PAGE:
Why OER matters

We might be biased, but we think that OERs are essential to a world where education and knowledge are freely accessible to all, for the benefit of all.

To get you started, below are interviews conducted initially for the Year Of Open in 2017 with Open Education contributors from around the world. Many of these opinions are still relevant.

Why Open Educational Resources Matters? by Brendan Walsh, Why Open Education Matters, U.S. Department of Education is licensed under CC BY 3.0

#What do other people think?
Joe Wilson, @joecar, Open Scotland, MA, MBA, DipEd, PGCSE

Why is this important ?

The ability to create, source , re-purpose, use and publish open educational resources is a subset of broader open educational practices but OER needs some national policy drivers to encourage their adoption and the practices associated with them.

In some countries OER, in the form of open textbooks, are seen as a cost effective way to make learning more accessible. In countries like Scotland where the curriculum is not so text book driven and education is already seen as a lifelong common good , access to open educational resources can expand access to education, widen participation, create new opportunities for teachers and learners at every stage of learning, while creating a culture of institutional collaboration and sharing both across Scotland and globally.

The challenges we face in Scotland are not unique. Our ambitions are in line those of UNESCO.

What changes do you hope they will bring ?

In Scotland the adoption of policy and practice around open educational resources will break down the silos between learning in school, college, university, in the community and in the workplace. We founded Open Scotland and published the Open Scotland Declaration to encourage policy makers and institutions in Scotland to adopt more open practices, this including fostering an understanding of open educational resources.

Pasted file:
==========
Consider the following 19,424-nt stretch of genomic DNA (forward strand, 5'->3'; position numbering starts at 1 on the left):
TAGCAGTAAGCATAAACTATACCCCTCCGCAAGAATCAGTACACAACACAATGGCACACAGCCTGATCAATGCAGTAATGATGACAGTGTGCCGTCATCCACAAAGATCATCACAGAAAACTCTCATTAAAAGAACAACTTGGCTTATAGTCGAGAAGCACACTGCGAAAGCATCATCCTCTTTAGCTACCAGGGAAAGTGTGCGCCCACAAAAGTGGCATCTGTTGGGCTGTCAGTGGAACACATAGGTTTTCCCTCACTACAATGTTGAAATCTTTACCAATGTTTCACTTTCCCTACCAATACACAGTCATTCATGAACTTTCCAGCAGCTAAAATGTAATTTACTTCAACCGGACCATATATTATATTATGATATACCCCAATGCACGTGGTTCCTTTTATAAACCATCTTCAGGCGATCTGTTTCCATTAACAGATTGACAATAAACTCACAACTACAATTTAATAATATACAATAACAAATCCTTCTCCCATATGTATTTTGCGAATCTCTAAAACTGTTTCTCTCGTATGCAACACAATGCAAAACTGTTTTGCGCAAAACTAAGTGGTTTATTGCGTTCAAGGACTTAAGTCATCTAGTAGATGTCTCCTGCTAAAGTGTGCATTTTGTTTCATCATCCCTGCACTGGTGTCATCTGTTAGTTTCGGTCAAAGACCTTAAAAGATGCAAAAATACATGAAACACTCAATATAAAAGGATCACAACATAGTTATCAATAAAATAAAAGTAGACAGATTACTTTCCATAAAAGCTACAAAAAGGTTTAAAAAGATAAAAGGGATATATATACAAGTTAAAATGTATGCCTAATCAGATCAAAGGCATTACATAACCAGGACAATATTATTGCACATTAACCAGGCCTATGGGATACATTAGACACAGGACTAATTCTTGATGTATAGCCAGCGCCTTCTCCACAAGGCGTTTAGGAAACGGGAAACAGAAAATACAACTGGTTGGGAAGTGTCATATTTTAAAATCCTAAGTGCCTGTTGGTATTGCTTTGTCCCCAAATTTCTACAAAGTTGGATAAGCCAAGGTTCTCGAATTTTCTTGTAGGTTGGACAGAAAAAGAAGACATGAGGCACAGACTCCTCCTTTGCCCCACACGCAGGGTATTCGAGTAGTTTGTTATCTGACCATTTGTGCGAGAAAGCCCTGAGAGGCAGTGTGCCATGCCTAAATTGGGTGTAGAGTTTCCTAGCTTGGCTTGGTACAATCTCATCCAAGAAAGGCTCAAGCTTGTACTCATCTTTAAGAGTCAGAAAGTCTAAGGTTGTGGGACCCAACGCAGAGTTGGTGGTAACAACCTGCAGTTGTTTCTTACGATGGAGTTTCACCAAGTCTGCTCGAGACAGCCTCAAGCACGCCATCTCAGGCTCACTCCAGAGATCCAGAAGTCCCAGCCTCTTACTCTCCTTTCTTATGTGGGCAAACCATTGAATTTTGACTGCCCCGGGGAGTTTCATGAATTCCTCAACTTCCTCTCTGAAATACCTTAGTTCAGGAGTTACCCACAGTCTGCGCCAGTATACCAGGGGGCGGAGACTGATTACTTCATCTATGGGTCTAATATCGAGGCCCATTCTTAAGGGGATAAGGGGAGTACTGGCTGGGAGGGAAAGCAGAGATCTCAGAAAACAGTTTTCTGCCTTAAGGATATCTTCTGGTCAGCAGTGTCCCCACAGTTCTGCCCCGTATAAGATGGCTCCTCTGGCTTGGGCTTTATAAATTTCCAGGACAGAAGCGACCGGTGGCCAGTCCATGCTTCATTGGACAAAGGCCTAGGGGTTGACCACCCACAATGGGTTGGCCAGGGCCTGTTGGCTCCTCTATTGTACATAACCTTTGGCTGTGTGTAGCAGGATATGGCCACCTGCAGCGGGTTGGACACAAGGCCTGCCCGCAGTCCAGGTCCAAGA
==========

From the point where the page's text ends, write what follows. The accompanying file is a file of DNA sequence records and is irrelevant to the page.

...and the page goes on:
An understanding of OER should be embedded in initial teacher training and in the continuing professional development of all staff working in and around education. This should include staff working in public galleries, libraries and museums and indeed anyone creating publicly funded learning materials.

What is the future of OER?

There will be a growth in national and international repositories or other means of curating open educational resources.
*The barriers to learning nationally and globally will be broken down.
*New services will emerge using artificial intelligence to harvest and deliver OER in a much more personalized way.
*Learning materials will increasingly be co-created by teachers and learners.
*The space that commercial publishers operate in will become a much more innovative one.

Why do you think OER matters :interrobang:

Click on the Screenshot 2022-08-16 at 12.10.33 to share your thoughts, ideas, resources, and experiences:

  • Why is OER important?
  • What has OER done for you, your students, or your colleagues?
  • What role do you see it playing in the future?
  • What gaps are there? What should the Open Education community be focusing on?

New to Open Education? :wave:

Curious to explore? Start here!